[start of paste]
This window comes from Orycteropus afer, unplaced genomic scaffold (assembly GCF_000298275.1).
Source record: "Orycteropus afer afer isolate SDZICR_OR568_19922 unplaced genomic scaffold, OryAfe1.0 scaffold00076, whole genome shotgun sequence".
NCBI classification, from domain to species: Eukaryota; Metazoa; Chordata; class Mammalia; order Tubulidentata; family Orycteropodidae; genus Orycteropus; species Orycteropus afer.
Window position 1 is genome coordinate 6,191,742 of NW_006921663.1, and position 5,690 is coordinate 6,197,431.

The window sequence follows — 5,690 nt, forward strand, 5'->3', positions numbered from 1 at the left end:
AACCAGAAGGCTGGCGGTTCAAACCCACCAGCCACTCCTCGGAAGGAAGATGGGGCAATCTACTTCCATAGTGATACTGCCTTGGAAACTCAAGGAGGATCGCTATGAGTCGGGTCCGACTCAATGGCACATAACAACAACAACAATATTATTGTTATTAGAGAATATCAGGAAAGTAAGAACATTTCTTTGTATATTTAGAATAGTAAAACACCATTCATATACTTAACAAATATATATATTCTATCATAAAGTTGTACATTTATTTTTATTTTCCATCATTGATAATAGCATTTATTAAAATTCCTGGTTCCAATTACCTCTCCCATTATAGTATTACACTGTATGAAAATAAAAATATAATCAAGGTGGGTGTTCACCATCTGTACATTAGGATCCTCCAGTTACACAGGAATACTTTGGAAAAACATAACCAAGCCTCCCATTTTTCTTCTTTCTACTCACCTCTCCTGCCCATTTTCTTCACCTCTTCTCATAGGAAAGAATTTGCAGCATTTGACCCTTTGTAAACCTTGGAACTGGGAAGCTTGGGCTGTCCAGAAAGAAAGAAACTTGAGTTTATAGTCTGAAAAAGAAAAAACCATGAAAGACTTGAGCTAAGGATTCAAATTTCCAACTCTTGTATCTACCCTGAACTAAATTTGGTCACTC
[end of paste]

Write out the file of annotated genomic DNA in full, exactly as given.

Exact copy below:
This window comes from Orycteropus afer, unplaced genomic scaffold (assembly GCF_000298275.1).
Source record: "Orycteropus afer afer isolate SDZICR_OR568_19922 unplaced genomic scaffold, OryAfe1.0 scaffold00076, whole genome shotgun sequence".
NCBI classification, from domain to species: Eukaryota; Metazoa; Chordata; class Mammalia; order Tubulidentata; family Orycteropodidae; genus Orycteropus; species Orycteropus afer.
Window position 1 is genome coordinate 6,191,742 of NW_006921663.1, and position 5,690 is coordinate 6,197,431.

The window sequence follows — 5,690 nt, forward strand, 5'->3', positions numbered from 1 at the left end:
AACCAGAAGGCTGGCGGTTCAAACCCACCAGCCACTCCTCGGAAGGAAGATGGGGCAATCTACTTCCATAGTGATACTGCCTTGGAAACTCAAGGAGGATCGCTATGAGTCGGGTCCGACTCAATGGCACATAACAACAACAACAATATTATTGTTATTAGAGAATATCAGGAAAGTAAGAACATTTCTTTGTATATTTAGAATAGTAAAACACCATTCATATACTTAACAAATATATATATTCTATCATAAAGTTGTACATTTATTTTTATTTTCCATCATTGATAATAGCATTTATTAAAATTCCTGGTTCCAATTACCTCTCCCATTATAGTATTACACTGTATGAAAATAAAAATATAATCAAGGTGGGTGTTCACCATCTGTACATTAGGATCCTCCAGTTACACAGGAATACTTTGGAAAAACATAACCAAGCCTCCCATTTTTCTTCTTTCTACTCACCTCTCCTGCCCATTTTCTTCACCTCTTCTCATAGGAAAGAATTTGCAGCATTTGACCCTTTGTAAACCTTGGAACTGGGAAGCTTGGGCTGTCCAGAAAGAAAGAAACTTGAGTTTATAGTCTGAAAAAGAAAAAACCATGAAAGACTTGAGCTAAGGATTCAAATTTCCAACTCTTGTATCTACCCTGAACTAAATTTGGTCACTC